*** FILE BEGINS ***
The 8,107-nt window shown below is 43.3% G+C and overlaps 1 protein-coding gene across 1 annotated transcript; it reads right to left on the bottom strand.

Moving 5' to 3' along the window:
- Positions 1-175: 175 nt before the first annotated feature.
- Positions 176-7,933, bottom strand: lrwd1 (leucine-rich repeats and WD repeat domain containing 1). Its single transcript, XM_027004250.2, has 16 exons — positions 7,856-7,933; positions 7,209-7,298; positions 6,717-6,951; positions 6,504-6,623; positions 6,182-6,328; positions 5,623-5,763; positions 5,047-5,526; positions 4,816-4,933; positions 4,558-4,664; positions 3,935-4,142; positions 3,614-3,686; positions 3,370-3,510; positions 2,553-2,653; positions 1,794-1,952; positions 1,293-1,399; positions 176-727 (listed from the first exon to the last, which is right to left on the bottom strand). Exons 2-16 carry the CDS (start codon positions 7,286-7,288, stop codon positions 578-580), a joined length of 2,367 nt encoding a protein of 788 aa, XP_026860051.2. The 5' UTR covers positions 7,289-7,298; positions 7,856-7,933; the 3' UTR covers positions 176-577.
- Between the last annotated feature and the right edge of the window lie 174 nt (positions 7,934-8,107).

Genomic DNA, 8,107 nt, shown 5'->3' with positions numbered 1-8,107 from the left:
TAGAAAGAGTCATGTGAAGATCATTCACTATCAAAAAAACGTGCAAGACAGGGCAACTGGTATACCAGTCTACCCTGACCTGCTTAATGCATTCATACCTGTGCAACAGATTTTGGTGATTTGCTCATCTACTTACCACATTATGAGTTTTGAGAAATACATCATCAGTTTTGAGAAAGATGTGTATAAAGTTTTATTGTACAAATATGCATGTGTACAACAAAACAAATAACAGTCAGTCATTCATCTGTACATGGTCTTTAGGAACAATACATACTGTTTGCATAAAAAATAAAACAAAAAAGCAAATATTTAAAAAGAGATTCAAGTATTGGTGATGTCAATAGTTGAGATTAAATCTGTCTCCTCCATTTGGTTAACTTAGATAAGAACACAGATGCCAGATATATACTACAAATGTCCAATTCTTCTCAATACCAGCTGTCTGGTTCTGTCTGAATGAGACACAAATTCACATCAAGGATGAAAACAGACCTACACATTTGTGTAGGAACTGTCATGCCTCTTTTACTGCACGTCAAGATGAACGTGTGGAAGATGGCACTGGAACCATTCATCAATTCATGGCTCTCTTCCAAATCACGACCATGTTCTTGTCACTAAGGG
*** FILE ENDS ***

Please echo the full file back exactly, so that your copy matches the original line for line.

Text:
The 8,107-nt window shown below is 43.3% G+C and overlaps 1 protein-coding gene across 1 annotated transcript; it reads right to left on the bottom strand.

Moving 5' to 3' along the window:
- Positions 1-175: 175 nt before the first annotated feature.
- Positions 176-7,933, bottom strand: lrwd1 (leucine-rich repeats and WD repeat domain containing 1). Its single transcript, XM_027004250.2, has 16 exons — positions 7,856-7,933; positions 7,209-7,298; positions 6,717-6,951; positions 6,504-6,623; positions 6,182-6,328; positions 5,623-5,763; positions 5,047-5,526; positions 4,816-4,933; positions 4,558-4,664; positions 3,935-4,142; positions 3,614-3,686; positions 3,370-3,510; positions 2,553-2,653; positions 1,794-1,952; positions 1,293-1,399; positions 176-727 (listed from the first exon to the last, which is right to left on the bottom strand). Exons 2-16 carry the CDS (start codon positions 7,286-7,288, stop codon positions 578-580), a joined length of 2,367 nt encoding a protein of 788 aa, XP_026860051.2. The 5' UTR covers positions 7,289-7,298; positions 7,856-7,933; the 3' UTR covers positions 176-577.
- Between the last annotated feature and the right edge of the window lie 174 nt (positions 7,934-8,107).

Genomic DNA, 8,107 nt, shown 5'->3' with positions numbered 1-8,107 from the left:
TAGAAAGAGTCATGTGAAGATCATTCACTATCAAAAAAACGTGCAAGACAGGGCAACTGGTATACCAGTCTACCCTGACCTGCTTAATGCATTCATACCTGTGCAACAGATTTTGGTGATTTGCTCATCTACTTACCACATTATGAGTTTTGAGAAATACATCATCAGTTTTGAGAAAGATGTGTATAAAGTTTTATTGTACAAATATGCATGTGTACAACAAAACAAATAACAGTCAGTCATTCATCTGTACATGGTCTTTAGGAACAATACATACTGTTTGCATAAAAAATAAAACAAAAAAGCAAATATTTAAAAAGAGATTCAAGTATTGGTGATGTCAATAGTTGAGATTAAATCTGTCTCCTCCATTTGGTTAACTTAGATAAGAACACAGATGCCAGATATATACTACAAATGTCCAATTCTTCTCAATACCAGCTGTCTGGTTCTGTCTGAATGAGACACAAATTCACATCAAGGATGAAAACAGACCTACACATTTGTGTAGGAACTGTCATGCCTCTTTTACTGCACGTCAAGATGAACGTGTGGAAGATGGCACTGGAACCATTCATCAATTCATGGCTCTCTTCCAAATCACGACCATGTTCTTGTCACTAAGGG